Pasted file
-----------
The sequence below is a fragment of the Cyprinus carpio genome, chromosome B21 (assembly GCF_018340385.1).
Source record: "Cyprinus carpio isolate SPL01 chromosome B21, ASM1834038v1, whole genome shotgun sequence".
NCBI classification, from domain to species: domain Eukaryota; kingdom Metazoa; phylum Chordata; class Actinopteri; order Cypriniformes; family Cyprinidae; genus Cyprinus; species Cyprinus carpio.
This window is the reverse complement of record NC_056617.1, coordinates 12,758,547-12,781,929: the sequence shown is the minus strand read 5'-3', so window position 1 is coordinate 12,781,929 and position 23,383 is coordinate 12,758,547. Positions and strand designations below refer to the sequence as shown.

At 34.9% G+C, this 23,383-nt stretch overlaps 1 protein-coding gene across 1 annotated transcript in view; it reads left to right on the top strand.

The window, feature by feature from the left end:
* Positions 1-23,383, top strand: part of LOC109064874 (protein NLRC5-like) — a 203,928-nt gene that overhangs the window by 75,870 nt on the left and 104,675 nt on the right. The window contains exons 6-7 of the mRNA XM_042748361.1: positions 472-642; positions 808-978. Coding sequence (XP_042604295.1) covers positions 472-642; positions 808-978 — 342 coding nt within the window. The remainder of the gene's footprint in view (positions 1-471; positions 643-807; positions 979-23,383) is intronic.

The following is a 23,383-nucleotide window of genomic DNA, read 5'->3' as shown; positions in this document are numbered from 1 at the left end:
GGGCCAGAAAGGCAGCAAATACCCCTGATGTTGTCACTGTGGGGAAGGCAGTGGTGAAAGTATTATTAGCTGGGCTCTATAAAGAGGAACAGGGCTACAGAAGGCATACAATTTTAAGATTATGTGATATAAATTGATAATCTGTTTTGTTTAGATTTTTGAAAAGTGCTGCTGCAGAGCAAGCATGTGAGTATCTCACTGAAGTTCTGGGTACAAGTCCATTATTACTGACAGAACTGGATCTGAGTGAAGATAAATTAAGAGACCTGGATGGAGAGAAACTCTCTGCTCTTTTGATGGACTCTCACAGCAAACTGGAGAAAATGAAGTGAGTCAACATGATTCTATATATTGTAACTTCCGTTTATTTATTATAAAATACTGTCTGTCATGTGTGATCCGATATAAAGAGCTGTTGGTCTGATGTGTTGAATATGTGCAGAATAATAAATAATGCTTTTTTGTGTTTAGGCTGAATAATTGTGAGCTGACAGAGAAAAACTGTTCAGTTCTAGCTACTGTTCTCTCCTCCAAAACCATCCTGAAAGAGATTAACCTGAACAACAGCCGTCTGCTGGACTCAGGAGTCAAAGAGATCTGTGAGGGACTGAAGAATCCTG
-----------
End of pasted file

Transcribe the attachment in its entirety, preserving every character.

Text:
The sequence below is a fragment of the Cyprinus carpio genome, chromosome B21 (assembly GCF_018340385.1).
Source record: "Cyprinus carpio isolate SPL01 chromosome B21, ASM1834038v1, whole genome shotgun sequence".
NCBI classification, from domain to species: domain Eukaryota; kingdom Metazoa; phylum Chordata; class Actinopteri; order Cypriniformes; family Cyprinidae; genus Cyprinus; species Cyprinus carpio.
This window is the reverse complement of record NC_056617.1, coordinates 12,758,547-12,781,929: the sequence shown is the minus strand read 5'-3', so window position 1 is coordinate 12,781,929 and position 23,383 is coordinate 12,758,547. Positions and strand designations below refer to the sequence as shown.

At 34.9% G+C, this 23,383-nt stretch overlaps 1 protein-coding gene across 1 annotated transcript in view; it reads left to right on the top strand.

The window, feature by feature from the left end:
* Positions 1-23,383, top strand: part of LOC109064874 (protein NLRC5-like) — a 203,928-nt gene that overhangs the window by 75,870 nt on the left and 104,675 nt on the right. The window contains exons 6-7 of the mRNA XM_042748361.1: positions 472-642; positions 808-978. Coding sequence (XP_042604295.1) covers positions 472-642; positions 808-978 — 342 coding nt within the window. The remainder of the gene's footprint in view (positions 1-471; positions 643-807; positions 979-23,383) is intronic.

The following is a 23,383-nucleotide window of genomic DNA, read 5'->3' as shown; positions in this document are numbered from 1 at the left end:
GGGCCAGAAAGGCAGCAAATACCCCTGATGTTGTCACTGTGGGGAAGGCAGTGGTGAAAGTATTATTAGCTGGGCTCTATAAAGAGGAACAGGGCTACAGAAGGCATACAATTTTAAGATTATGTGATATAAATTGATAATCTGTTTTGTTTAGATTTTTGAAAAGTGCTGCTGCAGAGCAAGCATGTGAGTATCTCACTGAAGTTCTGGGTACAAGTCCATTATTACTGACAGAACTGGATCTGAGTGAAGATAAATTAAGAGACCTGGATGGAGAGAAACTCTCTGCTCTTTTGATGGACTCTCACAGCAAACTGGAGAAAATGAAGTGAGTCAACATGATTCTATATATTGTAACTTCCGTTTATTTATTATAAAATACTGTCTGTCATGTGTGATCCGATATAAAGAGCTGTTGGTCTGATGTGTTGAATATGTGCAGAATAATAAATAATGCTTTTTTGTGTTTAGGCTGAATAATTGTGAGCTGACAGAGAAAAACTGTTCAGTTCTAGCTACTGTTCTCTCCTCCAAAACCATCCTGAAAGAGATTAACCTGAACAACAGCCGTCTGCTGGACTCAGGAGTCAAAGAGATCTGTGAGGGACTGAAGAATCCTG